Many people don’t know yet that I spend more time reading children’s books than anything else – and am not ashamed of it.
This one was delightful, as Alexander McCall Smith usually is. It’s the kind of book you can read slowly, knowing that it will not run away. You know that you won’t forget crucial details that contribute to the plot. You know that the focus of the story is not the plot, but life itself. You know that ideas and thoughts will un-self-consciously find their way into description and dialogue.
The name itself brings that sweet smile and says, “Hey, that’s a book I want to read!”
I took my own time to read it, chuckling at traditionally-built women, women who dream about shoes and men who dream about cars and garages. I remembered, once again, the fact that cliches are cliches for a reason. They are used for a reason, and still work when used well.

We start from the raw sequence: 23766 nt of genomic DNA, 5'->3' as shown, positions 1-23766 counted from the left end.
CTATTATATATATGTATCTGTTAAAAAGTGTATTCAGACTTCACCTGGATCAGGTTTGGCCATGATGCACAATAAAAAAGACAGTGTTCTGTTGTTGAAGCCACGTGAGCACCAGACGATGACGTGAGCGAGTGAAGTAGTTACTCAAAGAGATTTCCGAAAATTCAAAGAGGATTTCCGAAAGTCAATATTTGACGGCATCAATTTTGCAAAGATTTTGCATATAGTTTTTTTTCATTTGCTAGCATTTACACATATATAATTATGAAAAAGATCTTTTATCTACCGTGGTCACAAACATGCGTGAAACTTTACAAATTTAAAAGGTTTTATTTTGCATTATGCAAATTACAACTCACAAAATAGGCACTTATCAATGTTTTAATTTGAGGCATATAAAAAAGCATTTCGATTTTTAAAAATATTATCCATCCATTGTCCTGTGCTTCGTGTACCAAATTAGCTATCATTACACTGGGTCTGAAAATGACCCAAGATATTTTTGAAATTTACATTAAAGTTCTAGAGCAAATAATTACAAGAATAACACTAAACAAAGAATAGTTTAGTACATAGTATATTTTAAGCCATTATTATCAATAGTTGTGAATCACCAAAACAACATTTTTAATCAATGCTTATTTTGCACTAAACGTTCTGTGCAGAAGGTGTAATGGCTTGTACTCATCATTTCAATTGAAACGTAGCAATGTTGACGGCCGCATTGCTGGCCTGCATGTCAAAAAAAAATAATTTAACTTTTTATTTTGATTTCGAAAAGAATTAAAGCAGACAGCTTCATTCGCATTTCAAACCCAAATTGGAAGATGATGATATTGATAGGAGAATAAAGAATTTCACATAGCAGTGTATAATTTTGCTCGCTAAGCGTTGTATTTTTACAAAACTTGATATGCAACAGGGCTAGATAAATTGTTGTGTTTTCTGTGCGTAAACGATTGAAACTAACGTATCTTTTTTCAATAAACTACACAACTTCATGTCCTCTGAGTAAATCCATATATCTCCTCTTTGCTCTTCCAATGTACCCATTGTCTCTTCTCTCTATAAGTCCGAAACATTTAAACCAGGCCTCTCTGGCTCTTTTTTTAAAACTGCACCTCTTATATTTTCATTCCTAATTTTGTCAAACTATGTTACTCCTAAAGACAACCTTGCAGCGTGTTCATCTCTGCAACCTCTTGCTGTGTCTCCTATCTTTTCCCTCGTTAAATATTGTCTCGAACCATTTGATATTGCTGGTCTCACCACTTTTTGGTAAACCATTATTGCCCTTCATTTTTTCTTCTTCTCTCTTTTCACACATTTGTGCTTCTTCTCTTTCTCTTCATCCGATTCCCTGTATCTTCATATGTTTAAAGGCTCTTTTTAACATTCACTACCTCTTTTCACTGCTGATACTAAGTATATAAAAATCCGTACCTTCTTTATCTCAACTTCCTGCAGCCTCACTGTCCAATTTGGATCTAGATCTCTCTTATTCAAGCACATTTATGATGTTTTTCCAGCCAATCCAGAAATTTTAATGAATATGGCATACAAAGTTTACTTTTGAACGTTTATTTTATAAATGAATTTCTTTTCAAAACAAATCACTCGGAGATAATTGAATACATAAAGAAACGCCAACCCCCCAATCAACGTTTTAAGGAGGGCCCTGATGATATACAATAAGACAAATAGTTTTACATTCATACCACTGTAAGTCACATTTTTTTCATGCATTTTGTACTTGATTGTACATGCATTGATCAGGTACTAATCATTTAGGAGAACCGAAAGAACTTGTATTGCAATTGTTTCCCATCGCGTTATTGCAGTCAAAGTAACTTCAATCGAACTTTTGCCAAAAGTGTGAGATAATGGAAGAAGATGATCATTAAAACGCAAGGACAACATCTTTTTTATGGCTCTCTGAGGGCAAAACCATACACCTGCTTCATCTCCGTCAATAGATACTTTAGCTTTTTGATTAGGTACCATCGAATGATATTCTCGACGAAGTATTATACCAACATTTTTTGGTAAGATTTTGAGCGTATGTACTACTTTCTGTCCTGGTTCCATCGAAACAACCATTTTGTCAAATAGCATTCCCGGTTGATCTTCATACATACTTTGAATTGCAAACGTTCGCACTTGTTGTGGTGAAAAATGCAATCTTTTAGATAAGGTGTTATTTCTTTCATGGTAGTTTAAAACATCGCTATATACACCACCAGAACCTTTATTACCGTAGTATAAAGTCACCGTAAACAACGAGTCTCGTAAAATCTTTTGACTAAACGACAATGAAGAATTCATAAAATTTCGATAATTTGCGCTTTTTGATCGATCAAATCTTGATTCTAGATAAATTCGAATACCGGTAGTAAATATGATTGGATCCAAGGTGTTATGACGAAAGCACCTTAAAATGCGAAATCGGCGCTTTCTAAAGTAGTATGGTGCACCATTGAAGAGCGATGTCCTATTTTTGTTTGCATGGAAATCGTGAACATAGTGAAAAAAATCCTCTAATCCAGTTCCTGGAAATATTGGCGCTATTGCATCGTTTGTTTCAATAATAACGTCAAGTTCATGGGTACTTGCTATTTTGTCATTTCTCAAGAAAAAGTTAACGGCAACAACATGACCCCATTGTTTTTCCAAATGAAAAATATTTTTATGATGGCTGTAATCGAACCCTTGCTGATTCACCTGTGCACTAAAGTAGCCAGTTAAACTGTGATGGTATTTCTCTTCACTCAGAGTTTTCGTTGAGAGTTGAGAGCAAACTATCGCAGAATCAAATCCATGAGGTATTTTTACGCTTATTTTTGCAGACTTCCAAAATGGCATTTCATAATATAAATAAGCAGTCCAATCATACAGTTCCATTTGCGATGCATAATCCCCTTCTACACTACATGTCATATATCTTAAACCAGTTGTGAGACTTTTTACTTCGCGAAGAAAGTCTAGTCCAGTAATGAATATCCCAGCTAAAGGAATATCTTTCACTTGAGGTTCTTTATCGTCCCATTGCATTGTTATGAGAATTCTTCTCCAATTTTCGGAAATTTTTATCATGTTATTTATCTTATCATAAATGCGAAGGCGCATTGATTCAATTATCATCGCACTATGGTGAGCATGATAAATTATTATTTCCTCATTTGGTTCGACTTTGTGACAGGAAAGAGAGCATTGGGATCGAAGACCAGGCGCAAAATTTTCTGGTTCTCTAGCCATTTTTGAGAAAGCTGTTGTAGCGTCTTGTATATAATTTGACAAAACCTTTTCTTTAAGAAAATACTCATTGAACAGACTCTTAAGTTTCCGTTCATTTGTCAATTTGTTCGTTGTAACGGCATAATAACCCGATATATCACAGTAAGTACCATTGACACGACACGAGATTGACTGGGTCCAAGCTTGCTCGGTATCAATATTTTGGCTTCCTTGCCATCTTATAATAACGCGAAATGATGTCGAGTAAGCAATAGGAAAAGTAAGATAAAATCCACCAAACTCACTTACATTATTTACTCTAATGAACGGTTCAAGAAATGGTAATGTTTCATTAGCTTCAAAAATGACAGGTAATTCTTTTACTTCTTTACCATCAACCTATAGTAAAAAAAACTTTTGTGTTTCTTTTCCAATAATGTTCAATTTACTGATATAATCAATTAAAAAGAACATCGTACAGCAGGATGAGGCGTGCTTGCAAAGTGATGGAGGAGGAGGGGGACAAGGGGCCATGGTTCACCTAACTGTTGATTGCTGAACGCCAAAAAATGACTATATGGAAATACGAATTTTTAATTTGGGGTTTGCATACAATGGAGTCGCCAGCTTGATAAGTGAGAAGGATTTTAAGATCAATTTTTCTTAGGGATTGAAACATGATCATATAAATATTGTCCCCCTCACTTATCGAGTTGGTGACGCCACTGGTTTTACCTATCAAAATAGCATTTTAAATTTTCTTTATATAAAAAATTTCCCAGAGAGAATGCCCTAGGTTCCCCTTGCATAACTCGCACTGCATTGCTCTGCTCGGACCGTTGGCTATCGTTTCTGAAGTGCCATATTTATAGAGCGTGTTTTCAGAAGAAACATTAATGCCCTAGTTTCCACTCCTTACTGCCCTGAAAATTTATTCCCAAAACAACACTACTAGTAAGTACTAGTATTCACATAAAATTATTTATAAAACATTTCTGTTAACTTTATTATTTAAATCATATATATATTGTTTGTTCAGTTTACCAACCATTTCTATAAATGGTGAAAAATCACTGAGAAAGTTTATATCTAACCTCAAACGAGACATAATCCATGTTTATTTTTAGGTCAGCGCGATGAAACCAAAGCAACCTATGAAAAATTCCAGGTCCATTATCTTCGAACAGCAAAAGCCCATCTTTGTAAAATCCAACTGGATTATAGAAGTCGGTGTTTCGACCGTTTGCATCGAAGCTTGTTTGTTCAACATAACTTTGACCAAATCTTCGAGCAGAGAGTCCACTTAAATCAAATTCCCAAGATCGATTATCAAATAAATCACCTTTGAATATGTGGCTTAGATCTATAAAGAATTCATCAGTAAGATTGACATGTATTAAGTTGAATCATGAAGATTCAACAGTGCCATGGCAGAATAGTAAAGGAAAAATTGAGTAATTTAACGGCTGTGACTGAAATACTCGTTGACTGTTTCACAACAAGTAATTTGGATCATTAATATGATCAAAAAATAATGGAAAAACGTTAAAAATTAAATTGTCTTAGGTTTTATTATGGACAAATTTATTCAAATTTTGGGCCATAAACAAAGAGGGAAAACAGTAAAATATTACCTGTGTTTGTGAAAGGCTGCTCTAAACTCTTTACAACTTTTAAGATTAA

I read the story calmly and easily, not compelled by the action of the plot to keep reading, but still drawn to the book because of the people, whom I barely think of as characters.
I finished the book with a smile. A charming book, at peace with the world.